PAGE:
internet  protocols  such  as  SMTP.  Programs use this protocol to ask debconf to display
       questions to the user, and retrieve the  user's  answers.  The  questions  themselves  are
       defined  in  a separate file, called the "templates file", which has a format not unlike a
       debian control file.

       Debian packages which use debconf typically provide both a templates file and  a  "config"
       script (run to preconfigure the package) in the control metadata section of the package.


              Used to temporarily change the frontend debconf uses. See above.

              Used  to  temporarily change the minimum priority of question debconf will display.
              See above.

              Turns on debugging output on standard error. May be set to a  facility  name  or  a
              regular  expression which matches a facility name (such as '.*' to output all debug
              info). The facility names include:

              user   Debugging info of interest to a debconf user.

                     Debugging info of interest to a package developer.

              db     Debugging info about the backend database.

              Set to "yes" to disable some warnings that debconf may display. Does  not  suppress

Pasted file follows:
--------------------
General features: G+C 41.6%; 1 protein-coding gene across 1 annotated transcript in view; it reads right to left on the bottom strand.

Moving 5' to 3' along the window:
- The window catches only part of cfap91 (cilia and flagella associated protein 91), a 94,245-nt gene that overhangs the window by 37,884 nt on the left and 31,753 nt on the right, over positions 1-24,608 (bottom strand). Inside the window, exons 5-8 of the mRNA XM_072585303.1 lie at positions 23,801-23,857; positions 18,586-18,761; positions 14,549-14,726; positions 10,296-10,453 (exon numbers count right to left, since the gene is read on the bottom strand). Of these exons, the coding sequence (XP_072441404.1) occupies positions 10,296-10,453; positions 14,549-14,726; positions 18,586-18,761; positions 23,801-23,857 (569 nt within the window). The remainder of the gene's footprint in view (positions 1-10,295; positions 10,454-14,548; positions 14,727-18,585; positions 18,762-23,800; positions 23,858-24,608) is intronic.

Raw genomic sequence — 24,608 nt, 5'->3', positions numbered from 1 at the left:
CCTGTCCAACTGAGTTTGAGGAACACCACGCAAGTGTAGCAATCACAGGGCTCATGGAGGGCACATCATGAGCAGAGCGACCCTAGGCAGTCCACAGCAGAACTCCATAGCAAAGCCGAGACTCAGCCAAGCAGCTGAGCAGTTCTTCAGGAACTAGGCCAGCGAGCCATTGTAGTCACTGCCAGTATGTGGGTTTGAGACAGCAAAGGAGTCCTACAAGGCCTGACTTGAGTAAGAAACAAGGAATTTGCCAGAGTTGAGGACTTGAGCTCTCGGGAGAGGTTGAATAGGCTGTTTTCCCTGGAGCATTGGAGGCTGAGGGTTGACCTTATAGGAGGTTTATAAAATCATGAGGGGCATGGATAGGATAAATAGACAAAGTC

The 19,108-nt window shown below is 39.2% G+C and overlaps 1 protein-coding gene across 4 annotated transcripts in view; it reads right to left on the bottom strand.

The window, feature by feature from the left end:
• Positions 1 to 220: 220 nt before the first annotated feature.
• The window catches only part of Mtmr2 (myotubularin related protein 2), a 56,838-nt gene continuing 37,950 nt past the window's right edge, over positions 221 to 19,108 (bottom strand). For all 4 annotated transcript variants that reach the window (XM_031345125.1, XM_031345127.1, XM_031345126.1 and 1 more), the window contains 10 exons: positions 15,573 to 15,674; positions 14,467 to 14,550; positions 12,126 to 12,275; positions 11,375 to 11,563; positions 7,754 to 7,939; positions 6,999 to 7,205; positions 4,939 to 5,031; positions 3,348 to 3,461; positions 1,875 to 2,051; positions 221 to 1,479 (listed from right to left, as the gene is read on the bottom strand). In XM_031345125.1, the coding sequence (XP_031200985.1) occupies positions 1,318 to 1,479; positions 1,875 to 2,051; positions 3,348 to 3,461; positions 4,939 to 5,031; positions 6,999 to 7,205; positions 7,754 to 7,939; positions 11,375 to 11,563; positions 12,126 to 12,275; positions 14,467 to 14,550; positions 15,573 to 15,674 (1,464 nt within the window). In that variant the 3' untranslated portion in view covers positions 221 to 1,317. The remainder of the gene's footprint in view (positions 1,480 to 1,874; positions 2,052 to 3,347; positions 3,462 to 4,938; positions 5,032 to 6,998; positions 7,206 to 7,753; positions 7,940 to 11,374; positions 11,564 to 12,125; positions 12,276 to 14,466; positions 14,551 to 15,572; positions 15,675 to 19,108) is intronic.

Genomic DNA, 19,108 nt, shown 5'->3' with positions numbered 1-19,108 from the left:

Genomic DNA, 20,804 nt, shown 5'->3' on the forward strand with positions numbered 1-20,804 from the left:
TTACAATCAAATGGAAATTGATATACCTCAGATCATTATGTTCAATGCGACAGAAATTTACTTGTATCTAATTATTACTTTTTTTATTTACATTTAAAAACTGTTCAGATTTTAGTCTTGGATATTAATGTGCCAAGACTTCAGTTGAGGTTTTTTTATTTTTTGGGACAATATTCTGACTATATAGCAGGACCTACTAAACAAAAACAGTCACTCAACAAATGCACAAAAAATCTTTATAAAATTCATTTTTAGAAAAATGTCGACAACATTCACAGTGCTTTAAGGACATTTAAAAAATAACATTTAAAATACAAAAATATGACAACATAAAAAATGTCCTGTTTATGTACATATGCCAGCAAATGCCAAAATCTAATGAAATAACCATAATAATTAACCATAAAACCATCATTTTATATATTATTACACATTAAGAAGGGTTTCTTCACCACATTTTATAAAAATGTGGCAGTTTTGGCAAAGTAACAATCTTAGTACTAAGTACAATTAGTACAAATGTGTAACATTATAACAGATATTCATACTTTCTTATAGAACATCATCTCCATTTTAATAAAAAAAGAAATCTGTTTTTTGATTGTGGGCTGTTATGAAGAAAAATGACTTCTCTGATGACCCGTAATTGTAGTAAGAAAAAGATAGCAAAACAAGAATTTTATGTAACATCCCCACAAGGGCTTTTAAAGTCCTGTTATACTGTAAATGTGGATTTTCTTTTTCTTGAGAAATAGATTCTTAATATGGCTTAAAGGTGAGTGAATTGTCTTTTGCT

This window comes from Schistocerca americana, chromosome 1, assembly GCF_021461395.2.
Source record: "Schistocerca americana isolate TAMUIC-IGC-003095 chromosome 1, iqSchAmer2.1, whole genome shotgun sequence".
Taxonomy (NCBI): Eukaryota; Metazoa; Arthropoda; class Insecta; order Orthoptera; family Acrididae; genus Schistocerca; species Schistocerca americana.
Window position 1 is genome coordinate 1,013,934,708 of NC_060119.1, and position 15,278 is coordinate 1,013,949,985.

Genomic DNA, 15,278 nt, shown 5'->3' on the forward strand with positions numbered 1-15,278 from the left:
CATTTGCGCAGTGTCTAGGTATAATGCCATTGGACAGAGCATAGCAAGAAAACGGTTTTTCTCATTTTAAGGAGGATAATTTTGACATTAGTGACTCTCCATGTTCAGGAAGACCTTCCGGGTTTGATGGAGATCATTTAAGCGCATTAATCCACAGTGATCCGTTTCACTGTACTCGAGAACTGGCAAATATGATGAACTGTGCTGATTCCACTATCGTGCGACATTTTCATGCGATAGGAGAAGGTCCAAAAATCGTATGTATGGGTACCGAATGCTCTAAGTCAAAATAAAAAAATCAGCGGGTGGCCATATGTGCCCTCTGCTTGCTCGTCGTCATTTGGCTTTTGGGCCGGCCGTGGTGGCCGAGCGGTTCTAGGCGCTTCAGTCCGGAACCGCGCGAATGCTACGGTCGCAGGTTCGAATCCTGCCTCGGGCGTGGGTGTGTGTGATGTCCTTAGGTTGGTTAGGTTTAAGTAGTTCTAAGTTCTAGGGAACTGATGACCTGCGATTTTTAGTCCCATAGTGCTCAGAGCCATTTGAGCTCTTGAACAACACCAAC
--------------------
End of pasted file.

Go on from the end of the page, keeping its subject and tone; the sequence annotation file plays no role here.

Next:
display of fatal errors.

              Set  to  "yes"  to  enable  terse  mode, in which debconf frontends cut down on the
              verbiage as much as possible.

              Stack a database after the normally used  databases,  so  that  it  is  used  as  a
              fallback   to   get   configuration   information  from.  See  "Unattended  Package
              Installation" above. If the value of the  variable  is  the  name  of  an  existing
              database  in  debconf.conf,  then  that  database  will  be  used.   Otherwise, the
              environment variable can be used to configure a database on the fly, by telling the
              type  of database, and optionally passing field:value settings, inside curly braces
              after the type. Spaces are used to separate fields, so you cannot specify  a  field